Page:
Nolan Finley, The Detroit News, March 1, 2013
If you think Gov. Rick Snyder is naming an emergency manager for Detroit so he can impose his will on the city, listen to how he answered a question about whether he’ll now push ahead with the state takeover of Belle Isle:
“I have some concerns about if we were to do it in the emergency manager context,” Snyder said in an interview prior to Friday’s announcement. “It would be viewed as we’re ignoring the fact that the city didn’t want it. I really don’t view it as something appropriate for an emergency manager.”
Snyder says this even though he cites the city’s refusal to accept his offer to run Belle Isle as a state park as one of his greatest frustrations in dealing with Detroit, and also sees it as an opportunity to post an early success for the takeover.
But the governor is not coming into Detroit as a bully. He’s a turnaround expert, not a takeover artist. He did not want this day to come. That’s why he went through the doomed-to-fail consent agreement exercise.
But since he first started discussing a gubernatorial bid with his wife, he knew Detroit would someday be his burden.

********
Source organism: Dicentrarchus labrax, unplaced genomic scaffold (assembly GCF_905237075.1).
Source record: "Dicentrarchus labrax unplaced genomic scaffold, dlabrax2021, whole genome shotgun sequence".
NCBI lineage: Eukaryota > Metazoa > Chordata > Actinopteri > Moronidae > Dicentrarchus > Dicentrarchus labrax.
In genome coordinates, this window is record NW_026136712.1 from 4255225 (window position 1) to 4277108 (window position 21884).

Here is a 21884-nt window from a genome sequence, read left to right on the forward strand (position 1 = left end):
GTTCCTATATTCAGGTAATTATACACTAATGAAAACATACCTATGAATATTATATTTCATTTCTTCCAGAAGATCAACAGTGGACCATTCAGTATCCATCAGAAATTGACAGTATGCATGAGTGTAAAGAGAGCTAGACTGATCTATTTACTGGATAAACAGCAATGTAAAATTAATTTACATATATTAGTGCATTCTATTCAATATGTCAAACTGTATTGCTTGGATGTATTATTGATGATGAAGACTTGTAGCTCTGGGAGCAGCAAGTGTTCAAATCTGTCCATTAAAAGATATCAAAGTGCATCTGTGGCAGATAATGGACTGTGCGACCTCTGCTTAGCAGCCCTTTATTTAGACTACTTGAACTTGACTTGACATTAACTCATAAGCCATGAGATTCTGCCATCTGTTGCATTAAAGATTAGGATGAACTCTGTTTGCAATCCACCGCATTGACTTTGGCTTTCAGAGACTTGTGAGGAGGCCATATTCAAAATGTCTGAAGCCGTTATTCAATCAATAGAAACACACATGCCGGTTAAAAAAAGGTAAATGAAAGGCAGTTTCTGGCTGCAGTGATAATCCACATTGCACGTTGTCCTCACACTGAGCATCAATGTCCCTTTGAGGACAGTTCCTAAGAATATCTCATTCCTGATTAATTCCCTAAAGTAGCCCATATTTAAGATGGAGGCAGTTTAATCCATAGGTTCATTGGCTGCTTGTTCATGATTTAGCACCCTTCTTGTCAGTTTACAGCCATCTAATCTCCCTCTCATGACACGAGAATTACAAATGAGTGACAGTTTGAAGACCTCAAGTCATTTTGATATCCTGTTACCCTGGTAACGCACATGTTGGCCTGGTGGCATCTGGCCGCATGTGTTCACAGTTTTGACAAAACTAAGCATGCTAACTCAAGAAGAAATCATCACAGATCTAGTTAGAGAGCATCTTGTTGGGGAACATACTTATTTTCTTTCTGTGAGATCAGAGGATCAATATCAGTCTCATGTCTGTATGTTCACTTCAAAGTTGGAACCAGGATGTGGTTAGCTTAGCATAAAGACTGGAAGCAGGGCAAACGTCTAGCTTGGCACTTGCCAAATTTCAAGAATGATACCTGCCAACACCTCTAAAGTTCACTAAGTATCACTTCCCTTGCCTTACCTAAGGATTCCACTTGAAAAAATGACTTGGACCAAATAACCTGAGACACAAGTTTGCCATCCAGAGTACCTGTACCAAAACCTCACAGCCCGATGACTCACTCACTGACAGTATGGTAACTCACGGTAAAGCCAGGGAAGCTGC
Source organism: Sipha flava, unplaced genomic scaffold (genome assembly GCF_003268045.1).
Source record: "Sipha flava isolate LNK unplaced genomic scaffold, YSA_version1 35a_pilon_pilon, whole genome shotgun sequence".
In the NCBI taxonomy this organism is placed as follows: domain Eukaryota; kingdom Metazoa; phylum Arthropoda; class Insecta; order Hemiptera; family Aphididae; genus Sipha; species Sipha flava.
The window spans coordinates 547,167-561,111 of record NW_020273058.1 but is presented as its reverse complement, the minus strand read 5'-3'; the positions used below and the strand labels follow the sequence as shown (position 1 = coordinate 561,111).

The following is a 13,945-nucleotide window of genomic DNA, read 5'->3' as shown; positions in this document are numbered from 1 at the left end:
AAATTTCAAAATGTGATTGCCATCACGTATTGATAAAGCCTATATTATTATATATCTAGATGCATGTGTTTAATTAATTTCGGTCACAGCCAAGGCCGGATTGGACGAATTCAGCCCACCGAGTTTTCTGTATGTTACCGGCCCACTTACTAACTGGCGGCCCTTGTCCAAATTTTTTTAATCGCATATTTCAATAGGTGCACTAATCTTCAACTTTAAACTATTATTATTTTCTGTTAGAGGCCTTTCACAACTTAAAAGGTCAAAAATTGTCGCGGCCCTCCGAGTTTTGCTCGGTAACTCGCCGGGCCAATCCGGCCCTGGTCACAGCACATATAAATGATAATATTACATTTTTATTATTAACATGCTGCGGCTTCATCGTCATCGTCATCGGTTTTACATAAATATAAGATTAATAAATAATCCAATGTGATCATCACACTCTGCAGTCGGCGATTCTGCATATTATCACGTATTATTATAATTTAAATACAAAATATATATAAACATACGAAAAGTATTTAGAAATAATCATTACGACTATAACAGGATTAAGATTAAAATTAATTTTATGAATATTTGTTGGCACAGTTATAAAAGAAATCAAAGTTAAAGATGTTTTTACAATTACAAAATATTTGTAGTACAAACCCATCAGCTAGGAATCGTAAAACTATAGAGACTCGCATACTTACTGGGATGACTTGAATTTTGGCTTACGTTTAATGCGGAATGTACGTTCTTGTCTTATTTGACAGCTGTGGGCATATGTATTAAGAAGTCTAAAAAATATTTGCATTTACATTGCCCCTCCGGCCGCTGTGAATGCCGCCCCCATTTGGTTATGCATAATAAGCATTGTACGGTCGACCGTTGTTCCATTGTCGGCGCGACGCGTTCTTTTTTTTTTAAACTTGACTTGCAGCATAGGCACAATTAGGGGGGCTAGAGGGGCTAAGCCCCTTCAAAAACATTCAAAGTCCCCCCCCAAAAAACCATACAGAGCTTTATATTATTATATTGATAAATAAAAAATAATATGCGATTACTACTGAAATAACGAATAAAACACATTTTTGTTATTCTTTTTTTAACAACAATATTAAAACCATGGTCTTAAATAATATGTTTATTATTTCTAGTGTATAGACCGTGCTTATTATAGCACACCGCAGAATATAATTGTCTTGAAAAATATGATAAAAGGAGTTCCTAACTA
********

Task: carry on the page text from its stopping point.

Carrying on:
“I knew I had to be a participant somehow, going back to the time Sue talked to me about running for governor,” Snyder said. “I knew if I were fortunate to be elected governor, I’d need to be a key supporting resource in taking Detroit from going downhill to growth. I’ve had this in my passion and my fire since the time I took this job.”
Now he’s got Detroit in his lap, and the self-described relentlessly positive governor admits that reality brings the likelihood of sleepless nights.
Snyder didn’t actually expect to have to appoint an emergency manager. He had hoped presenting Detroit’s elected leaders with a step-by-step turnaround plan nearly a year ago would avert a takeover.
But, “they didn’t execute their part of the agreement. I’m saying that as a factual statement,” Snyder said.
The governor says he realizes that his decision will be viewed by many in the city through a racial prism.
“I try to be sensitive to that,” he said. “I always try to learn and be sensitive to others, to appreciate it and understand it. But if you look at the financial review team’s report, it’s pretty clear that the city’s in an emergency. I mean, this is a crisis.”
Looking out 10 years, what does the governor see because of the action he took today?
“I see a place that is still coming back, but that’s growing,” Snyder said. “Where young people are saying, ‘This is a cool place to come hang out and start your career.’
“Just think of how much time and energy goes into people fighting or blaming someone. If we’re able to take that energy and be able to say ‘this neighborhood is great, this school is really cool now, or we solved that crime,’ what that would do for the city, the metro area and the whole state.”